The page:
Modi, after becoming Prime Minister, has been pushing for a stronger SAARC and there has been a lot of enthusiasm among top diplomats of various countries about what he brings to the table to make the eight-nation grouping a regional powerhouse.

The theme of the summit is "Deeper Regional Integration for Peace and Prosperity" and diplomats of a number of member countries said there have been expectations that the summit will make "breakthroughs" in some areas.

The leaders are also expected to deliberate on enhancing cooperation in the fields of education, healthcare, energy security and poverty alleviation.

Diplomats said there will be a detailed discussion on removing hurdles for ensuring free flow of trade among the member countries.

Acting Foreign Secretary of Nepal Shanker Das Bairagi said strong commitment and decisive actions are required to fully and effectively implement South Asian Free Trade Area (SAFTA) agreement.

The authorities have put in place an elaborate security cover deploying over 25,000 armed commandos across the capital which has been decked up to greet the leaders of the member countries.

Huge billboards and posters of SAARC leaders from Bangladesh, Bhutan, India, the Maldives, Nepal, Pakistan, Sri Lanka and Afghanistan, adorn the main streets.

As Foreign Secretaries of the member countries concluded two-day deliberations yesterday to finalise agenda of discussion for the summit, there have been apprehensions that India, Pakistan bilateral relations may overshadow the summit.

Indian Co Gets Nepal Nod To Build Hydel Plant
Nepal has given an Indian company permission to build a 900 megawatt hydropower plant, government officials said on Monday, as the Himalayan state looks to ease chronic energy shortages by opening up its rivers to its larger neighbour.

The two countries will sign an agreement for the $1.04 billion project, which provides Nepal with free electricity and India energy for its power-hungry economy, later this week when South Asian heads of state meet for a regional summit in Kathmandu, Nepal's Law Minister Narahari Acharya told Reuters.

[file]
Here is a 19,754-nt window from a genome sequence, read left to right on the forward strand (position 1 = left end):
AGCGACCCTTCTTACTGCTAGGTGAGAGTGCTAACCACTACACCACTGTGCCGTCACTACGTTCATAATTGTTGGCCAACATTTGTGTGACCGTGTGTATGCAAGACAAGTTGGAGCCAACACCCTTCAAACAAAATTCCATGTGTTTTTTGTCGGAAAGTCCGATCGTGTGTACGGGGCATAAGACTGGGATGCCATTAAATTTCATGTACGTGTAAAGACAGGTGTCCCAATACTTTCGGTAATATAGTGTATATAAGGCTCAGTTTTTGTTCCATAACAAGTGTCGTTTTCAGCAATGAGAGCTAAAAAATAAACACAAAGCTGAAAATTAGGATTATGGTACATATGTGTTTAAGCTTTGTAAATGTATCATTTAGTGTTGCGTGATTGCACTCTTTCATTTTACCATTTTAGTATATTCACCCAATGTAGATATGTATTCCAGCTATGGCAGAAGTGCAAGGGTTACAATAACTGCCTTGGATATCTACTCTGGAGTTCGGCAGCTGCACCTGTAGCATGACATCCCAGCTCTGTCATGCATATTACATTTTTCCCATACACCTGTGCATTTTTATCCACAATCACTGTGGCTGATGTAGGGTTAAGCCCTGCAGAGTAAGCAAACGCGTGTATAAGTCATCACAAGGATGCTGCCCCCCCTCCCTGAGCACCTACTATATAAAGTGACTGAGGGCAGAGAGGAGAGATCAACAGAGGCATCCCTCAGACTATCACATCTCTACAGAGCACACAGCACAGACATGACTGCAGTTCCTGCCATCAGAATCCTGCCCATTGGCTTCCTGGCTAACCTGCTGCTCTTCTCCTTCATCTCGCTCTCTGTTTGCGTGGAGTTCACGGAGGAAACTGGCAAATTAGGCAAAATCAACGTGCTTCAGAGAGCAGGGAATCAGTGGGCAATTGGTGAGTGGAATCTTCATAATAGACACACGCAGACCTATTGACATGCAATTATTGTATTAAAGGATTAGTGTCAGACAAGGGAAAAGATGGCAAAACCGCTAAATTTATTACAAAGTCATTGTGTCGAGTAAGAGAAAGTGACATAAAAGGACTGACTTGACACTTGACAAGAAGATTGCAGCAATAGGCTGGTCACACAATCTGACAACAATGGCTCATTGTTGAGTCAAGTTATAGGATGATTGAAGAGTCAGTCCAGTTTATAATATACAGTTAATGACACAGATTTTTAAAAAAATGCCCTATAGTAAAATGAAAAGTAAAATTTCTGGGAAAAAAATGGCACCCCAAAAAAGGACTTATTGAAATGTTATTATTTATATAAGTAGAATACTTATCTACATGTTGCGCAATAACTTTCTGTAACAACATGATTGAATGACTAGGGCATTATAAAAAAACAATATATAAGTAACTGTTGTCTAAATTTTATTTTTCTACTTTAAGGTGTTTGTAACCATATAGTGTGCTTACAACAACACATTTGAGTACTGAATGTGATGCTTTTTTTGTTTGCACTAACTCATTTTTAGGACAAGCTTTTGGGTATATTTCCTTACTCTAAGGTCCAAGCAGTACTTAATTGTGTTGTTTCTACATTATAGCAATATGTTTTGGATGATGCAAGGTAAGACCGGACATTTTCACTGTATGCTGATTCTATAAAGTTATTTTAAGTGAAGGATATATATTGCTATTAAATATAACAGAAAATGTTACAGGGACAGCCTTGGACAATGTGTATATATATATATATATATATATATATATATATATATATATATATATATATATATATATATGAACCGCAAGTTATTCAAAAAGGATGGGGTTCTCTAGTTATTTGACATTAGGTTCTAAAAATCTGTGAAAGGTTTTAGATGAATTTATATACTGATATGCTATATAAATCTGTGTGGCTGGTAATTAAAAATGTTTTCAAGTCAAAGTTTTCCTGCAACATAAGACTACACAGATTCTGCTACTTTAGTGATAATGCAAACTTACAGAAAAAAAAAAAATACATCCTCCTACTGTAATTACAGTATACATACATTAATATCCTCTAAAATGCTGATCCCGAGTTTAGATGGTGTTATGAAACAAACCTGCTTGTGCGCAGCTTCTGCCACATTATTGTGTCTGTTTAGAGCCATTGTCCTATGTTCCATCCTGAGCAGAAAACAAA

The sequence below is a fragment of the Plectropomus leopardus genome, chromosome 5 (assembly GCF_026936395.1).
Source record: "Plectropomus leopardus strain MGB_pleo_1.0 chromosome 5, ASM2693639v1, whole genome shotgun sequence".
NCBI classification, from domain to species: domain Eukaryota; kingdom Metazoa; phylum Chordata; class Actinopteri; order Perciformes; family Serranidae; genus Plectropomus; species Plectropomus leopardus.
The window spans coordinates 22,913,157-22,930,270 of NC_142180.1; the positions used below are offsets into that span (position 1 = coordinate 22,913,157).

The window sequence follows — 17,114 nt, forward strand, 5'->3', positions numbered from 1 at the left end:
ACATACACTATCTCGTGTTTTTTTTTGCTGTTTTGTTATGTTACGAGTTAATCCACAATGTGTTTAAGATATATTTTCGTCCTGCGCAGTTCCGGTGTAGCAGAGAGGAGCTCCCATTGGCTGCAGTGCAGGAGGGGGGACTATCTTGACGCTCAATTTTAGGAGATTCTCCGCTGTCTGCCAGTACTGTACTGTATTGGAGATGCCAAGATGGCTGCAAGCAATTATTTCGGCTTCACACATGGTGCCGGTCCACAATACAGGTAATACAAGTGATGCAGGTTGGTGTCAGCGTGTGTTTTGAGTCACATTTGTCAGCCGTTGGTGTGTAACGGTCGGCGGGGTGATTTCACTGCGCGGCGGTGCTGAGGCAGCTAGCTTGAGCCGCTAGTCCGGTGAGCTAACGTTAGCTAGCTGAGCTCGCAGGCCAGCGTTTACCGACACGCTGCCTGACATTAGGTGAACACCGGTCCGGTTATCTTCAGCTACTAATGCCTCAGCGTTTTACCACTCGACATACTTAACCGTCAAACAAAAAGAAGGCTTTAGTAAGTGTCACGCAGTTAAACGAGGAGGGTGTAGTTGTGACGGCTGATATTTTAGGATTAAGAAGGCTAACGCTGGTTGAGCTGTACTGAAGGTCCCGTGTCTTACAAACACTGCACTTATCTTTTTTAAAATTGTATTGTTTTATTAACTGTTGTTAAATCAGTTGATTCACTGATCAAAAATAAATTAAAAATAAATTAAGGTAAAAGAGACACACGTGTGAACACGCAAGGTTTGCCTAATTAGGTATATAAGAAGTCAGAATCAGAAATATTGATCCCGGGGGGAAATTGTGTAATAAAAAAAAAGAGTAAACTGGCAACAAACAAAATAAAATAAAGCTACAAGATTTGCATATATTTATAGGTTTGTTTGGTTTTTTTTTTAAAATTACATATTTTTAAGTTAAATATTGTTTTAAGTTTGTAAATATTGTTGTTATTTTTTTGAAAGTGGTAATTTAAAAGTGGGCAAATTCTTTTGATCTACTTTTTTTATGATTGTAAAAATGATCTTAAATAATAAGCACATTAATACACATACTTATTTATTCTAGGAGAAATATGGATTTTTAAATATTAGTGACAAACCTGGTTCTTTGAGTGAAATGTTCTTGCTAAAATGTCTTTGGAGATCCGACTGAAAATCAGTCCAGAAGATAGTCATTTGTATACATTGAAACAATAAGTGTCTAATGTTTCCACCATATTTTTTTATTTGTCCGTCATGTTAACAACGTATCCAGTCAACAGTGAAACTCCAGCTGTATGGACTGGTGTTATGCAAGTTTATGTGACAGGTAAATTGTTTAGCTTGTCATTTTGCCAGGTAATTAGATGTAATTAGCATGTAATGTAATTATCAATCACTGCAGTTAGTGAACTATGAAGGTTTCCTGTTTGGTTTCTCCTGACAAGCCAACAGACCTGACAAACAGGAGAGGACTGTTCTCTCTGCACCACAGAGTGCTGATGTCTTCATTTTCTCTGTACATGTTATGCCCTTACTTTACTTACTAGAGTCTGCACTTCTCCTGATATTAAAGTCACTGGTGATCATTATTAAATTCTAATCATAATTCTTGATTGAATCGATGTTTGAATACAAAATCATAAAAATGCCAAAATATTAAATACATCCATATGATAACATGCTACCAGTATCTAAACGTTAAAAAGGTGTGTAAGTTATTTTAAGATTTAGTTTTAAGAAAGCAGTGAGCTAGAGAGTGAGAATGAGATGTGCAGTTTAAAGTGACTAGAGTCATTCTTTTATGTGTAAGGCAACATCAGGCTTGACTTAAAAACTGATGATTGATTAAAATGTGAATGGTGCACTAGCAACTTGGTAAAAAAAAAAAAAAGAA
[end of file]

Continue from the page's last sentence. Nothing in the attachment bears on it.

"We have passed the Arun III agreement. It will be signed this week with the Indian company," said Acharya following a cabinet meeting where the project was approved.

Indian firms are investing billions to develop Nepal's hydropower potential, encouraged by an electricity trading pact signed between the two countries last month and pushed by Indian Prime Minister Narendra Modi.

Growing investment in Nepal's energy industry comes as New Delhi looks to grow its influence in its smaller neighbours, where China is increasingly active.

The project, which will be built by Satluj Jal Vidyut Nigam (SJVN) Limited, was originally cleared in 2008 but never implemented after Kathmandu lobbied for greater benefits.

Under the agreement SJVN will develop the plant on the Arun River in the country's east, and supply a fifth of generated electricity to Nepal for free, said Ghanashyam Ojha, external affairs chief at the Investment Board Nepal.

Nepal will earn $3.48 billion over 25 years in royalty, income and taxes from the plant, officials said, and will then take ownership of the project.

Indian firms are negotiating with the government for power plants that would produce a total of 8,250 MWs, officials in Nepal said, and Kathmandu estimates $7 billion will be invested in its hydropower industry over the next 5 years.

Nepal has the potential to generate 42,000 MW of hydropower but today produces 800 MW -- less than demand of 1,400 MW.